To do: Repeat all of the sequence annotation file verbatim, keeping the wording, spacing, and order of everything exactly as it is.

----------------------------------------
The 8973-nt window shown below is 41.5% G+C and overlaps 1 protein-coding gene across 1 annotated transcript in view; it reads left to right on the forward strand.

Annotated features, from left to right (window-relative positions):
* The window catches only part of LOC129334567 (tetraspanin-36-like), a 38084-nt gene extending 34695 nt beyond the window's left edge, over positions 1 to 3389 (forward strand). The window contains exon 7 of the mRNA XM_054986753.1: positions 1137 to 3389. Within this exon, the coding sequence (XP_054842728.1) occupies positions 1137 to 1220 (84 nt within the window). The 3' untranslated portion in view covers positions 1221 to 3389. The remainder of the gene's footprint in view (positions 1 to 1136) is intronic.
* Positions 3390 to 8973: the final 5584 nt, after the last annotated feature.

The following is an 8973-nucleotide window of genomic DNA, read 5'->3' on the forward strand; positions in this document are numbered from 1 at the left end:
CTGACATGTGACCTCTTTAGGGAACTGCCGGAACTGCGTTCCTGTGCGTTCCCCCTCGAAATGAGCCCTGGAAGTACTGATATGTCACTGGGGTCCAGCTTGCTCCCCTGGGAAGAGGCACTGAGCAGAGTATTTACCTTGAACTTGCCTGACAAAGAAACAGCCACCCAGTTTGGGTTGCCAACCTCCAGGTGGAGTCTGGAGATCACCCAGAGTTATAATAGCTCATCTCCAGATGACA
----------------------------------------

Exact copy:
The 8973-nt window shown below is 41.5% G+C and overlaps 1 protein-coding gene across 1 annotated transcript in view; it reads left to right on the forward strand.

Annotated features, from left to right (window-relative positions):
* The window catches only part of LOC129334567 (tetraspanin-36-like), a 38084-nt gene extending 34695 nt beyond the window's left edge, over positions 1 to 3389 (forward strand). The window contains exon 7 of the mRNA XM_054986753.1: positions 1137 to 3389. Within this exon, the coding sequence (XP_054842728.1) occupies positions 1137 to 1220 (84 nt within the window). The 3' untranslated portion in view covers positions 1221 to 3389. The remainder of the gene's footprint in view (positions 1 to 1136) is intronic.
* Positions 3390 to 8973: the final 5584 nt, after the last annotated feature.

The following is an 8973-nucleotide window of genomic DNA, read 5'->3' on the forward strand; positions in this document are numbered from 1 at the left end:
CTGACATGTGACCTCTTTAGGGAACTGCCGGAACTGCGTTCCTGTGCGTTCCCCCTCGAAATGAGCCCTGGAAGTACTGATATGTCACTGGGGTCCAGCTTGCTCCCCTGGGAAGAGGCACTGAGCAGAGTATTTACCTTGAACTTGCCTGACAAAGAAACAGCCACCCAGTTTGGGTTGCCAACCTCCAGGTGGAGTCTGGAGATCACCCAGAGTTATAATAGCTCATCTCCAGATGACA